Last week I attended the World Universities Congress in Çanakkale, Turkey, organized by Çanakkale Onsekiz Mart University. The theme was new aims and responsibilities of universities in the context of globalization.
It was a fascinating and worthwhile event. Conferences like this are intrinsically interesting because of the venue and the assemblage of attendees from around the world.
The sessions highlighted the special role that Turkey plays in the world today, as a bridge between East and West, Christianity and Islam, modern and traditional, Europe and Asia. When you consider Turkey’s neighbors (Greece, Bulgaria, Georgia, Armenia, Iran, Iraq, Syria, and just across the water, Romania, Ukraine, Russia, Lebanon, Cyprus, Israel, Egypt, Libya), it’s clear that Turkey’s success is essential for all of us.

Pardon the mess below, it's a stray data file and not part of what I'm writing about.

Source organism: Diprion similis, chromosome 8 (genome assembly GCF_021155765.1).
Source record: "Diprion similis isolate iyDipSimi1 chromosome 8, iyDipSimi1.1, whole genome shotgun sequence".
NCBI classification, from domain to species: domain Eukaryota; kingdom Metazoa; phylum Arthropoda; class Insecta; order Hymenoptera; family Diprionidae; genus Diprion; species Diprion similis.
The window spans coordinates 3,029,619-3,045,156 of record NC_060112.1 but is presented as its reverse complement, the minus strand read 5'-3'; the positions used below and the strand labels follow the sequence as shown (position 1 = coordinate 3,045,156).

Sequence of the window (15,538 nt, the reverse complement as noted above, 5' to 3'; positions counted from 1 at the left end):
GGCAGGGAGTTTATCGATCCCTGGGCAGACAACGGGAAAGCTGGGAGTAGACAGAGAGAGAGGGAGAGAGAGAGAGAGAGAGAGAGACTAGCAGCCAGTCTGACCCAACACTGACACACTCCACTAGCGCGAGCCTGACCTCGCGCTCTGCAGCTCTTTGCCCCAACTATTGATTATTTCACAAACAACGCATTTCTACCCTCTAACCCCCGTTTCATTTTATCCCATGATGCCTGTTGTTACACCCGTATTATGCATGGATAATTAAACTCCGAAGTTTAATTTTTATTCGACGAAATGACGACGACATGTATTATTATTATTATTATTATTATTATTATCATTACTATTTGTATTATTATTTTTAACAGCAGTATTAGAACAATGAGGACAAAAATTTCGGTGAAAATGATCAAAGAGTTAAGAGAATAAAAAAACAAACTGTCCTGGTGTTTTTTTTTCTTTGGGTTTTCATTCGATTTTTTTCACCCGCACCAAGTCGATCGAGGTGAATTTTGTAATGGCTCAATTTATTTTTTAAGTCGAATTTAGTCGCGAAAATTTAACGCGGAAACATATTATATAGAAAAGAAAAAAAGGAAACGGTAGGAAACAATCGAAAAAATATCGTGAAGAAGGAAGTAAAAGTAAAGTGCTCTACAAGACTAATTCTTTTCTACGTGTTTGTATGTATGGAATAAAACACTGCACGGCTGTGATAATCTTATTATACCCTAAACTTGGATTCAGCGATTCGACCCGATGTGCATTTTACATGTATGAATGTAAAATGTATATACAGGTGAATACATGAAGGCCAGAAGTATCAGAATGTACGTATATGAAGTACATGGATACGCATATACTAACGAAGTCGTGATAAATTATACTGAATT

But there were also a number of excellent sessions and discussions interesting in purely academic terms. For example, in a panel I was on, I learned about a community/university project led by Arzu Başaran Uysal (stage right in the photo) to build playgrounds in Çanakkale. Although the setting was quite different, the course of the project reminded me of many of ours in community informatics. I presented on Youth Community Informatics and co-presented on our GK-12 project.
Çanakkale Onsekiz Mart University, or ÇOMÜ, went all out, offering cultural events including music, dancing, tours to Troy and Gallipoli, just across the straits, and a dinner where we saw börek made.
We stayed at ÇOMÜ’s beautiful Dardanos guest house, situated on the shore of the Dardanelles, the straits that connect the Black Sea to the Mediterranean. We could watch the sun setting over Gallipoli every evening, as in the photo above.
[Thanks to Del Harnisch for the second and third photos here.]